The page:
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When will the machine stop?
Old 07-28-2019, 03:44 PM   #1
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When will the machine stop?

I just read this in an article, referring to the current budget deal in Congress:

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The federal deficit is set to exceed $1 trillion every year starting in 2022. According to the Congressional Budget Office, spending as a percentage of gross domestic product (GDP) rises to 21 percent this year, on track to 28 percent by 2049. Only three years (the war-time years of 1944 and 1945, as well as 2000) have had higher spending-to-GDP ratios. The federal debt held by the public will increase to 92 percent of the economy in 2029, up from 78 percent this year. Interest on the debt as a share of the economy will soon surpass defense spending.

This is an unsustainable fiscal path.

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I always come back to the quote from the economist Herbert Stein: 的f something cannot go on forever it will stop.

If I were 80 or more, I probably would not worry too much, but since this forum is the 摘 (early) crowd, many people are probably my age (63) or even younger.

I know the arguments about 鍍he rules for government borrowing are different than for individuals, etc., but what do people think about this?

More importantly, have you. or do you plan to soon, make changes to protect your assets from some type of financial collapse?
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Old 07-28-2019, 03:49 PM   #2
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I tend not to worry about things outside of my control.
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Old 07-28-2019, 04:06 PM   #3
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I don't see any financial collapse any time soon. We're in the midst of one of the best economies on record.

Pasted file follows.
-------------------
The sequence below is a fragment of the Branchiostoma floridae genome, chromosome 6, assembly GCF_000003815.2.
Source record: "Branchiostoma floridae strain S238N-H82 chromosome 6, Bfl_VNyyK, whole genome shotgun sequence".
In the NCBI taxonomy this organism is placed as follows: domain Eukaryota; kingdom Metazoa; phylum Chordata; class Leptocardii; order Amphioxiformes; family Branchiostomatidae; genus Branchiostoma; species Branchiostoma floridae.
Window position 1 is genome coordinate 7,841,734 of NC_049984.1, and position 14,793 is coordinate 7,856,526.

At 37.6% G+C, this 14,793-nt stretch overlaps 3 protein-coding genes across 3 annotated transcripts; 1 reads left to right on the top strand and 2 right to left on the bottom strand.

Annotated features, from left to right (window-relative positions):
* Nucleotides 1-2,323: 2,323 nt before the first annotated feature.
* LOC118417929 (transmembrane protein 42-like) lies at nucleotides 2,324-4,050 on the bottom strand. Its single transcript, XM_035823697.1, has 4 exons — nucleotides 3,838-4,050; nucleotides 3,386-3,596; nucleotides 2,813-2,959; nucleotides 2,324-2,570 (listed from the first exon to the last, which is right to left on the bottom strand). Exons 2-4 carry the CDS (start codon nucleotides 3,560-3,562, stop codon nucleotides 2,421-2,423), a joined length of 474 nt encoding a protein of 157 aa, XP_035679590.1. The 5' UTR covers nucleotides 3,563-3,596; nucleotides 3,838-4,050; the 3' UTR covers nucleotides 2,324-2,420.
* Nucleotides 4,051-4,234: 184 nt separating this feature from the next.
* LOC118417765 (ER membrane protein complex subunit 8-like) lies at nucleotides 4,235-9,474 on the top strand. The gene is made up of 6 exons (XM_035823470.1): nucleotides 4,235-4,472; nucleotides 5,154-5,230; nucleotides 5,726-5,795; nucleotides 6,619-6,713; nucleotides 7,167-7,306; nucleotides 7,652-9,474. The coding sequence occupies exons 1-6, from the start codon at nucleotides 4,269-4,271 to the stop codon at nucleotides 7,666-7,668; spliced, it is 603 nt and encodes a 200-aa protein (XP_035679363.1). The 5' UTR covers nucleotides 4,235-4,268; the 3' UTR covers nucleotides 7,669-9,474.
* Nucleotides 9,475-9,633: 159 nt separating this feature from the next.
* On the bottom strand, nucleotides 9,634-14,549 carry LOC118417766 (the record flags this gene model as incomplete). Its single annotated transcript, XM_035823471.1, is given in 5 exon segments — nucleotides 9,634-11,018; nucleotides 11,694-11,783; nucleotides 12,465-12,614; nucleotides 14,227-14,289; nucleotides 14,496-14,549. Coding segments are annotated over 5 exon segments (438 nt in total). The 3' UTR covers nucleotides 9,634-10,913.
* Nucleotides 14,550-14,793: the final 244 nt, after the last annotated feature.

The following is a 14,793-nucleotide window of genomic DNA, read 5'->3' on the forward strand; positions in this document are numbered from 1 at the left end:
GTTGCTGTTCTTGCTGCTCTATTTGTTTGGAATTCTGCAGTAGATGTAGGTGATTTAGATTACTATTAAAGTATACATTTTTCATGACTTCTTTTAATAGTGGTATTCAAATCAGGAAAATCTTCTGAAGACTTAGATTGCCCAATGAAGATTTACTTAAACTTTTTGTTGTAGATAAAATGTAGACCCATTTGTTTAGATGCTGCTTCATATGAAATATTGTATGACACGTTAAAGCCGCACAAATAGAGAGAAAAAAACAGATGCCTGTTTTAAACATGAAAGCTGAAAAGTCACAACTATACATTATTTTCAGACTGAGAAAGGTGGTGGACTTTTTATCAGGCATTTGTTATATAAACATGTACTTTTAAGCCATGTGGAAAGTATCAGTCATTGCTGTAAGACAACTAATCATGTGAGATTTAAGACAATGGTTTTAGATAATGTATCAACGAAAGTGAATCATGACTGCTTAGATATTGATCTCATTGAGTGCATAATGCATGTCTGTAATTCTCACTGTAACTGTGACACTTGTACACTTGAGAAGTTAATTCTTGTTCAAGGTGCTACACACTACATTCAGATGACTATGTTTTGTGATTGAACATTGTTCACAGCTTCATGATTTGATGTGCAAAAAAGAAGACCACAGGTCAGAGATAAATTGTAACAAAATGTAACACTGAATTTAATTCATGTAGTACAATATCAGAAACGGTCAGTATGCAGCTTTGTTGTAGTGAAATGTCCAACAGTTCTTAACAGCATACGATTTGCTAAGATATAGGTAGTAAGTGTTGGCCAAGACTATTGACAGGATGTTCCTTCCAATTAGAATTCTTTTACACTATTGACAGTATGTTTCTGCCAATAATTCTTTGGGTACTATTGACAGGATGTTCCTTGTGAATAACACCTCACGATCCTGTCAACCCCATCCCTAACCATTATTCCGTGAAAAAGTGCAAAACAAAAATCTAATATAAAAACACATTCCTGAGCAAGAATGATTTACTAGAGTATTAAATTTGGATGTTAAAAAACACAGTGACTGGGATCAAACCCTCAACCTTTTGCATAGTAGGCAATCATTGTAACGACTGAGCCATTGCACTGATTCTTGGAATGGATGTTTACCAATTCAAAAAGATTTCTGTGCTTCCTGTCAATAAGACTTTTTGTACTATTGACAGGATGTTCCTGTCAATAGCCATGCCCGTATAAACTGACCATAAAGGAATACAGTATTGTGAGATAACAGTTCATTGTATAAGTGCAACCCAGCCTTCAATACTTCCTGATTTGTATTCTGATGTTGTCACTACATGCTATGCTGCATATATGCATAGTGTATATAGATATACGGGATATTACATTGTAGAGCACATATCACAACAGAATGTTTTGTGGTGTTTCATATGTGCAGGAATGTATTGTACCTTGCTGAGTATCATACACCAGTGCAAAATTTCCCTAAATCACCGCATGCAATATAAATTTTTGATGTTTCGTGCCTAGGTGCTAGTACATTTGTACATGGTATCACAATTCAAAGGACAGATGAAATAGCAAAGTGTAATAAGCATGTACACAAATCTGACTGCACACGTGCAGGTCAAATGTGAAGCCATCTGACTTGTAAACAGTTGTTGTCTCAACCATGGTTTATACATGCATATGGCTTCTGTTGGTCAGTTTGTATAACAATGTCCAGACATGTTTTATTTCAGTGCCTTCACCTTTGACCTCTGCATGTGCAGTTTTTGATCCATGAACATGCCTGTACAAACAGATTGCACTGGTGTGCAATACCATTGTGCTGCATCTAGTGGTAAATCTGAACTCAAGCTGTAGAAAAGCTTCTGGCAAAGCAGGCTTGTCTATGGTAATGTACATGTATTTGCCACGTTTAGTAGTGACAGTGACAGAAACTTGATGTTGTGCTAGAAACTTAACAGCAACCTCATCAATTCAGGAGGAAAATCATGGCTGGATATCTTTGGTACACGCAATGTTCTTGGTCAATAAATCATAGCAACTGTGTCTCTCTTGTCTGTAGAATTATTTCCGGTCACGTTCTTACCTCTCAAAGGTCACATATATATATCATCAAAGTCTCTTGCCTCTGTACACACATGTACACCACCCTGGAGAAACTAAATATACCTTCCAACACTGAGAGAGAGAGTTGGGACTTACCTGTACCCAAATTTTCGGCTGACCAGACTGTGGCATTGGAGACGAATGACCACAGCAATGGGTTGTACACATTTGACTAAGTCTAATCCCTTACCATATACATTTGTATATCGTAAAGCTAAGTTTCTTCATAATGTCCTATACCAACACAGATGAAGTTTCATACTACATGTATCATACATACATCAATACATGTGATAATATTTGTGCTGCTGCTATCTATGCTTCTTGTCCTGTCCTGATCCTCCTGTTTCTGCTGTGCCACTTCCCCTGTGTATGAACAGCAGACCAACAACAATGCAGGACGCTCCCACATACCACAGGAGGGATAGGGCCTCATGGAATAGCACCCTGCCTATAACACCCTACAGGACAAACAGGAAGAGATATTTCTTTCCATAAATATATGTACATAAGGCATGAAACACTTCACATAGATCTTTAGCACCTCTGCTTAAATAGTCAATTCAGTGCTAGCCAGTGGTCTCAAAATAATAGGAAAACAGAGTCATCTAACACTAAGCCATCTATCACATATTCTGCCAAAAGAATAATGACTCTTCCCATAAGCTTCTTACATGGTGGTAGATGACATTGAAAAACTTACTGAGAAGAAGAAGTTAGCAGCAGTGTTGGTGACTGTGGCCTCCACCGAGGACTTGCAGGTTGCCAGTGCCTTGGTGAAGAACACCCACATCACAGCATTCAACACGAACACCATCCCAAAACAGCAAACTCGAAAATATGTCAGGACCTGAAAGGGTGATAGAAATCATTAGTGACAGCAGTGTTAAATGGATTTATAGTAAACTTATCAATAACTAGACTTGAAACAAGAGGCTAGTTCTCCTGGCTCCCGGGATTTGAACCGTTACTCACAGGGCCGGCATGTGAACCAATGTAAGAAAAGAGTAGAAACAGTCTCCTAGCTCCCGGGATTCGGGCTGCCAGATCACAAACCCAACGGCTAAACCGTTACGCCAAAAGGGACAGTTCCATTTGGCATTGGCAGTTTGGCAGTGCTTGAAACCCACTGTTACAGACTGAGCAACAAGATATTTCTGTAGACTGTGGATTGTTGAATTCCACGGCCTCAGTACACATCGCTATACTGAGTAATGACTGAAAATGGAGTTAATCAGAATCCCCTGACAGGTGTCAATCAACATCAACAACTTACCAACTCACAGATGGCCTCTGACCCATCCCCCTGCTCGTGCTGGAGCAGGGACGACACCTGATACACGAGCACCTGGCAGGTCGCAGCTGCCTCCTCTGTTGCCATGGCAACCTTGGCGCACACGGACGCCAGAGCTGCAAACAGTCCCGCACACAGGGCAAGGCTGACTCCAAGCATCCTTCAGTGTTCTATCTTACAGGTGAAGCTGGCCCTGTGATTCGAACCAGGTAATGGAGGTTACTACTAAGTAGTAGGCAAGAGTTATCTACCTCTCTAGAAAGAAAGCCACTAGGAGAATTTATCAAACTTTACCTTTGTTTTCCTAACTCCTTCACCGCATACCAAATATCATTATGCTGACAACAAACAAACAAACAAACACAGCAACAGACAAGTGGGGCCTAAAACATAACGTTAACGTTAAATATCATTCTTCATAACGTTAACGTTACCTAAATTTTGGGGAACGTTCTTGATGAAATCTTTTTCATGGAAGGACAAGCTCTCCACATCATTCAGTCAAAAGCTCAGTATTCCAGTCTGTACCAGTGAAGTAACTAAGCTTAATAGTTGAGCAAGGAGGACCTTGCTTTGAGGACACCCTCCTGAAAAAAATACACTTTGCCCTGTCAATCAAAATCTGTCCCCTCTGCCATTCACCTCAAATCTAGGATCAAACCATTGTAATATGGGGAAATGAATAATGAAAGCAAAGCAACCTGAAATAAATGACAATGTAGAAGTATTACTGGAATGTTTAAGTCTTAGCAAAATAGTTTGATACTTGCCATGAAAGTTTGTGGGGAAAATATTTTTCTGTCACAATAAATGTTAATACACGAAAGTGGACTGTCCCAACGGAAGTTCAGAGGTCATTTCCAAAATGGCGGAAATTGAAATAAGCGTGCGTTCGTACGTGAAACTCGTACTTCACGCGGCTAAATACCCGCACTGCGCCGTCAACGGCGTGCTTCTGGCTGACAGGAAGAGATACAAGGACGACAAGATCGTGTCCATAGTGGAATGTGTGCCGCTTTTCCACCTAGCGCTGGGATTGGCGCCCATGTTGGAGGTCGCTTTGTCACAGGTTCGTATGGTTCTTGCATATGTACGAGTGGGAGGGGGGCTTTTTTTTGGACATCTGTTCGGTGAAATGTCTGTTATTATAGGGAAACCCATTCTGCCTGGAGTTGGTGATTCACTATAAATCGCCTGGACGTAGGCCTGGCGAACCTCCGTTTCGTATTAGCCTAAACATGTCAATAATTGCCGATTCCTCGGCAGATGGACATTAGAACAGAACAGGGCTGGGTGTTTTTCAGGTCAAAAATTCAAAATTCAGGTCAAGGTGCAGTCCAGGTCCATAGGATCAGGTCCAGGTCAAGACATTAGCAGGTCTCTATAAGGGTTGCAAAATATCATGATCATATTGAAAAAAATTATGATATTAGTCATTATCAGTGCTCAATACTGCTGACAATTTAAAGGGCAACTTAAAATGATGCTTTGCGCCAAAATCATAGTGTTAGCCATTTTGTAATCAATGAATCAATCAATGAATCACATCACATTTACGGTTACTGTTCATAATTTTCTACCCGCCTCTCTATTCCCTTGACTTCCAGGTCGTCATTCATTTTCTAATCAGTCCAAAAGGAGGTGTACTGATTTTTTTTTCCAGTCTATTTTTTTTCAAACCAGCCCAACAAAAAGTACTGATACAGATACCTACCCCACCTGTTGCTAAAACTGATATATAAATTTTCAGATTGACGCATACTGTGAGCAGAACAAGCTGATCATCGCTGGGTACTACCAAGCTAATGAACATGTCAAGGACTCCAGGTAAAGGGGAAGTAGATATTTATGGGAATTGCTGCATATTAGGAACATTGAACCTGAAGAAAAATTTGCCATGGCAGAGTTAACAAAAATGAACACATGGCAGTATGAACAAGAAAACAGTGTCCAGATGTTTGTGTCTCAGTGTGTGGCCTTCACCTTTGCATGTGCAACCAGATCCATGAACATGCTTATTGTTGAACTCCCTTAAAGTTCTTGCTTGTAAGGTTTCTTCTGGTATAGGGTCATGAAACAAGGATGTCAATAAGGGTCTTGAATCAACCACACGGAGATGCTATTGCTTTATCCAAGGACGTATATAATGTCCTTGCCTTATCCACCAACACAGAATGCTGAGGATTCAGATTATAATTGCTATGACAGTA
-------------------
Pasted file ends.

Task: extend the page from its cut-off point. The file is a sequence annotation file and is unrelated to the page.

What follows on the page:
Recessions come and go, corrections come and go but those are normal, healthy market actions--and buying opportunities--and quite removed from 'financial collapse'!
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Old 07-28-2019, 04:11 PM   #4
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Whatever goes down the FIRE crowd will be monetarily ahead of the non-FIRE crowd.
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Old 07-28-2019, 04:16 PM   #5
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Originally Posted by BoodaGazelle View Post
If I were 80 or more, I probably would not worry too much, but since this forum is the 摘 (early) crowd, many people are probably my age (63) or even younger.

Some are a lot older than 63!

I know the arguments about 鍍he rules for government borrowing are different than for individuals, etc., but what do people think about this?

I don't watch the news or read this cr@p so I don't think about it.


More importantly, have you. or do you plan to soon, make changes to protect your assets from some type of financial collapse?

My plan is to move to Mars once Musk colonizes it.
Answers above in red...
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Old 07-28-2019, 05:27 PM   #6
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When Porky shows up.
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Old 07-28-2019, 05:35 PM   #7
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But let's not confuse a recession, large or small with "financial collapse" which many folks less savy might equate.
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When will the machine stop?
Old 07-28-2019, 05:54 PM   #8
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When will the machine stop?